In the April 2015 edition of Drug Safety Update, the MHRA issued advice to health professionals to minimise the risk of medication errors with recently launched high-strength, fixed-combination and biosimilar insulin products. Recommendations included that healthcare professionals should consult the summary of product characteristics and any educational material relevant to the insulin product, ensure that people read and understand the patient leaflet and any patient education material, and ensure that people receive appropriate training on the correct use of the product. People should also be advised to only use insulin in the way they have been trained because using it in any other way may result in a dangerous overdose or underdose.

In 2010, the National Patient Safety Agency (NPSA), which is now part of NHS Improvement, issued a rapid response report about the safer administration of insulin. The report highlighted that errors in the administration of insulin by clinical staff are common. In certain cases, they may be severe and can cause death. Two common errors were identified: the inappropriate use of non-insulin (intravenous; IV) syringes, which are marked in millilitres (ml) and not in insulin units, and the use of abbreviations such as 'U' or 'IU' for units (when abbreviations were added to the intended dose, the dose was misread). The report made several recommendations including suggesting that a training programme should be put in place for all healthcare staff (including medical staff) expected to prescribe, prepare and administer insulin.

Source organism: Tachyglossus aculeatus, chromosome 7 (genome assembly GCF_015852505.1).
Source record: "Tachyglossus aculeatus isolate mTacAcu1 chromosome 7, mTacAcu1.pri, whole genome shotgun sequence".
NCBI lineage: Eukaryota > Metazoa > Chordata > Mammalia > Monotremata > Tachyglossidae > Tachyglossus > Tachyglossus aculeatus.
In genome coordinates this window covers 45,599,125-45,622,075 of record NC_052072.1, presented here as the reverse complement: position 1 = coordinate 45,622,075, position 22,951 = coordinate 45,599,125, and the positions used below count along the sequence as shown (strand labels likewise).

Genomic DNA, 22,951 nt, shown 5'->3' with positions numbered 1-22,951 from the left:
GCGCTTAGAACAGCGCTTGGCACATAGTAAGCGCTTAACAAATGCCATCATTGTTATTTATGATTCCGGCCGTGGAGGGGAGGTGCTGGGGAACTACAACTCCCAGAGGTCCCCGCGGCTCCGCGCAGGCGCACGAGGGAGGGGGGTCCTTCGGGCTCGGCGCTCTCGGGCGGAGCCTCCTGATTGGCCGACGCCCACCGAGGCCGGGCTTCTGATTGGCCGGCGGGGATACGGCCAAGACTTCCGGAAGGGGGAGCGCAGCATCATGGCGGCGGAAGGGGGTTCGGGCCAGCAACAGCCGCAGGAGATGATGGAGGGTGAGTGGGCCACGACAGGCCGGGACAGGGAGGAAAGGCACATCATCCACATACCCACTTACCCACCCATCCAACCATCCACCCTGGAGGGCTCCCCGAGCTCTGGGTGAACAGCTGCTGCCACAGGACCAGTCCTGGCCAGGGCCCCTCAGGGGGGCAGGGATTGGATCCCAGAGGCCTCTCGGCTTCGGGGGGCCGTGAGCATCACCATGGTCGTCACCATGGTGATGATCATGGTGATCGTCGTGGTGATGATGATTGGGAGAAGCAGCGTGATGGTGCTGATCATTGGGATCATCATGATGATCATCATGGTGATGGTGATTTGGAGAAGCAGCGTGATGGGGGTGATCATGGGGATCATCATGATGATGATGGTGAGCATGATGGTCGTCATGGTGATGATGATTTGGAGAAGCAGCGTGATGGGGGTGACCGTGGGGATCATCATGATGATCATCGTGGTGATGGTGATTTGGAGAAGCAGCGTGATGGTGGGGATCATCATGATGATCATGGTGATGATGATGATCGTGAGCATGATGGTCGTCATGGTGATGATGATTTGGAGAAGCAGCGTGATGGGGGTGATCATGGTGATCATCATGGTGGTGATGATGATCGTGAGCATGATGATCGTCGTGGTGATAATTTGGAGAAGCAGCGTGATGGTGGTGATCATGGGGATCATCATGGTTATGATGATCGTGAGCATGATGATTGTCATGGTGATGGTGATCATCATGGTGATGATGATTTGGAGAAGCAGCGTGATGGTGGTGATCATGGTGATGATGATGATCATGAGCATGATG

In 2011, the NPSA issued a patient safety alert on the adult patient's passport to safer use of insulin. The alert discussed that errors involving using the wrong insulin product, omitted or delayed insulin dose, and wrong insulin dose accounted for 60% of 16,600 insulin-related adverse drug events (including 6 deaths) reported in the UK between November 2003 and November 2009. The NPSA made recommendations to improve patient safety by empowering patients to take an active role in their treatment with insulin.